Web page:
Monday, December 31, 2007
So I'm going to bed and tomorrow will dawn, tra la tra la. I'll hie over to Knitique for the annual New Year's Knitting Extravaganza, which begins at six a.m. I don't expect I'll be one of those waiting for Danielle et al to unlock the door. But I'll traipse in around eight or so, and I'll knit some and wander through the store and buy more yarn and books and maybe a thingie to learn to spin. I am still working on my bag of goodies from last year's sale--but I'm also almost done with several projects that have been hanging around for, oh, nine or ten years, so I'm entitled, as all the knitters will atttest.
Goodnight and god bless (small g and large G), in whatever way you think best. I'll see you all anon and anon and anon.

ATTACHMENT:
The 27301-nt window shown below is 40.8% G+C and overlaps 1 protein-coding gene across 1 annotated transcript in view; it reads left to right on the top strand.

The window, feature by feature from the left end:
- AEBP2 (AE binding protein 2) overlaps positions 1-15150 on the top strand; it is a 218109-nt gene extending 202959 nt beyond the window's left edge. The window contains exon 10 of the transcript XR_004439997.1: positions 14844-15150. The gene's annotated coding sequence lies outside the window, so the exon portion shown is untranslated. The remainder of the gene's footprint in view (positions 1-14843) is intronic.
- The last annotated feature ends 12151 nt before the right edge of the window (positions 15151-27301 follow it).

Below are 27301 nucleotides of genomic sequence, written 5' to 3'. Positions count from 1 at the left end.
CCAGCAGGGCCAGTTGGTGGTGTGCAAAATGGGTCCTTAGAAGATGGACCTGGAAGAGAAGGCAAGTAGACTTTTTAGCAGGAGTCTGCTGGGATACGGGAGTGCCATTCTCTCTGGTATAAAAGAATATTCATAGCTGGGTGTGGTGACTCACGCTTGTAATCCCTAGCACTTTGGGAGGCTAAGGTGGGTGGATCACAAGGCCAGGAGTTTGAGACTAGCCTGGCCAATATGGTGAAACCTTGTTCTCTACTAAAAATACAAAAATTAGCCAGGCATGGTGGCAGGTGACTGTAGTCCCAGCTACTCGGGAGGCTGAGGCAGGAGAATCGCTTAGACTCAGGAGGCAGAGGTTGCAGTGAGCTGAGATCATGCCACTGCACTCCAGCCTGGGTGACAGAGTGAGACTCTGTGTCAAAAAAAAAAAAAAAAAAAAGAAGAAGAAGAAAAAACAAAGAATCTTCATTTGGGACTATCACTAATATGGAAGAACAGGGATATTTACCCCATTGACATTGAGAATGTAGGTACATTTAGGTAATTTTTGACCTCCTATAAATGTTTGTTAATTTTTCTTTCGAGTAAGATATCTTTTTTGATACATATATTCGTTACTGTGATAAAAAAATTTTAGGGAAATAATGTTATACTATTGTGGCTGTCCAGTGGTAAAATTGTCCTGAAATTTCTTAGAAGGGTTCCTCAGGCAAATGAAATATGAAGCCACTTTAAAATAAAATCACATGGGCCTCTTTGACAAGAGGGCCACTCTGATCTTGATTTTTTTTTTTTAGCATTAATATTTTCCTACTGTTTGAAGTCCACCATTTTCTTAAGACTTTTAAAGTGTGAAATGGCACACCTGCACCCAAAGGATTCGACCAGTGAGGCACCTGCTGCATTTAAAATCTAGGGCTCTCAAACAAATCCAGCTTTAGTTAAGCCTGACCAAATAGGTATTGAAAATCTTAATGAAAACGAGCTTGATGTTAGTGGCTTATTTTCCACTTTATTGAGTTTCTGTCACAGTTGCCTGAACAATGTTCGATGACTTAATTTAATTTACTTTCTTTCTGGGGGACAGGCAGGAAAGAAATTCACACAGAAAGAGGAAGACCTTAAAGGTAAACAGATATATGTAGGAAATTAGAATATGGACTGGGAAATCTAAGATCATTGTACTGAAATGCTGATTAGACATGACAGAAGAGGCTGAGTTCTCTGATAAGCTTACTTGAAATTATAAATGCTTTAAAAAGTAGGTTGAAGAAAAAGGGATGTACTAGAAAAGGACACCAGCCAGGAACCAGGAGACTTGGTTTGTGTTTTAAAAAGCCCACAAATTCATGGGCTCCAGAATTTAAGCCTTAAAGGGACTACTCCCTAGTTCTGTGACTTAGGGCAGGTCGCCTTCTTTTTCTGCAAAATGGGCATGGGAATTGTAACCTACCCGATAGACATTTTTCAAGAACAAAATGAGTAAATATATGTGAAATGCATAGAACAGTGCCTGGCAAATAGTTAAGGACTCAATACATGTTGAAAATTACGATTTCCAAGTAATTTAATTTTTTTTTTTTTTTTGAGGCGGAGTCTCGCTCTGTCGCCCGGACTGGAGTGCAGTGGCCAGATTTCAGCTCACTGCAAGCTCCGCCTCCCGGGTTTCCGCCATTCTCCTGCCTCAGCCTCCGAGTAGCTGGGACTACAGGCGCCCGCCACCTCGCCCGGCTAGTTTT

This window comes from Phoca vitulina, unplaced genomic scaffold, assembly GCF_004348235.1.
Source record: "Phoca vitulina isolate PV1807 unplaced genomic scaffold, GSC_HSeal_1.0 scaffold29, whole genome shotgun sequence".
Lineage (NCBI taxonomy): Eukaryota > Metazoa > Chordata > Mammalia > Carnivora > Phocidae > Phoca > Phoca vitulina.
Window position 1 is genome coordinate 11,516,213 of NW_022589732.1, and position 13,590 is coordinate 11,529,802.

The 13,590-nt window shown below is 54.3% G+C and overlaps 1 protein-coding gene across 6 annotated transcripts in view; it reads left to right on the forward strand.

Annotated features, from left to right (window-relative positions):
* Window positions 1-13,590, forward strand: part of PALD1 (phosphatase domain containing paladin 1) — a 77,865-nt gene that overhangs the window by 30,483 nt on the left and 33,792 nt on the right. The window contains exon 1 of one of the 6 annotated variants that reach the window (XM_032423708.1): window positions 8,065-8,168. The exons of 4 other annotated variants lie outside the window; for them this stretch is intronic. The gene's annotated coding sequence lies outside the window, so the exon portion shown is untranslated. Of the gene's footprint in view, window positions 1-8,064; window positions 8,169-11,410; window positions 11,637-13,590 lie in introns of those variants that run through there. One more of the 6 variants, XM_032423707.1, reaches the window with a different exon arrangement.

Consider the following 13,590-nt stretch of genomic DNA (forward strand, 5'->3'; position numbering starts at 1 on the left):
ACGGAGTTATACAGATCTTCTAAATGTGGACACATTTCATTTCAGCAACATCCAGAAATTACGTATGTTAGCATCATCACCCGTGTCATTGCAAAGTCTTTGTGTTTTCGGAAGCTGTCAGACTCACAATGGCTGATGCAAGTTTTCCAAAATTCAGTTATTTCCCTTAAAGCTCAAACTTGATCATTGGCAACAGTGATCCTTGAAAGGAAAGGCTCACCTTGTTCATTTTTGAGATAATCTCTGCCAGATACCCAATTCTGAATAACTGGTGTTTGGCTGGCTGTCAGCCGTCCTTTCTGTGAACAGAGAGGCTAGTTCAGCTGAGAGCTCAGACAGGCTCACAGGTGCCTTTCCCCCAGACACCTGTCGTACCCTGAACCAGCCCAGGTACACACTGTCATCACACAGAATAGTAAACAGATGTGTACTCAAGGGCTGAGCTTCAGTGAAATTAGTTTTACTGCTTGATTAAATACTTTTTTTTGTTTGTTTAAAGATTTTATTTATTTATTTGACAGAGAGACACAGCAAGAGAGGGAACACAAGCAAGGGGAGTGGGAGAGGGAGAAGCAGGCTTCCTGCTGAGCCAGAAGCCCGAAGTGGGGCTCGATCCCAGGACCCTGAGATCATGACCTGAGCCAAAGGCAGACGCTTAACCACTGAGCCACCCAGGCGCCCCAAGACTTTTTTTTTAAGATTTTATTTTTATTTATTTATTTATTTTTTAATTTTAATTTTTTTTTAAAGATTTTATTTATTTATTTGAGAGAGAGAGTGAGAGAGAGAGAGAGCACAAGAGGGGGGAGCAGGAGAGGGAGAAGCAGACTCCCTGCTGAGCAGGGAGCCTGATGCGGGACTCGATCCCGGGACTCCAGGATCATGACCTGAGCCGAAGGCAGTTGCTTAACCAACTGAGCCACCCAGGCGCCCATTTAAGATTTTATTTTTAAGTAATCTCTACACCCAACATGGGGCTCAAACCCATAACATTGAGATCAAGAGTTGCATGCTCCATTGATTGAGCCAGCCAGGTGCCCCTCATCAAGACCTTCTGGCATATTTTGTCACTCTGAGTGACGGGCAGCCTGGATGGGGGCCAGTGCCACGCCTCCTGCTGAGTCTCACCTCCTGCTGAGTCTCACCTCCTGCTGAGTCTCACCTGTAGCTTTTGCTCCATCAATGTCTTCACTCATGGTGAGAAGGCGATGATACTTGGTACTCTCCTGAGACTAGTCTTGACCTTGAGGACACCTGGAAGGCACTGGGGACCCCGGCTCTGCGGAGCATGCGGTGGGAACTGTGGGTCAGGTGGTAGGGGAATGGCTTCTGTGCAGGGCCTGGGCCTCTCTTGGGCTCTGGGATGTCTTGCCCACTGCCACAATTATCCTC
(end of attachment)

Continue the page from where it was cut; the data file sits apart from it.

Sunday, December 30, 2007
The siren call of Blog 365 is whining in my ear. Do it. Do it. Blog every day for a year, no matter what.
The hell you say, I say to the siren. Don't you remember NaBloPoMo of '07? You never made it past day six.
But the siren will not be silenced. Your motives in NaBloPoMo ’07 were impure; that is why you failed.
The siren, albeit he/she/it sounds an awful lot like Yoda is right. I did NaBloPoMo ‘07 not because I wanted to see if I could blog every day for a month—I’d already done that in ’06—but because (a) everyone else was doing it; (b) I wanted to be part of everyone else; (c) I had some idea it might improve my stats and thereby and fore my income (not to mention my ego), or (d) all of the above.
So what’s different now, Big Guy, I ask the siren. Who answers thusly:
I am not a guy, you silly twit. I am you, your inner voice, and if you are female, then so, thusly, am I.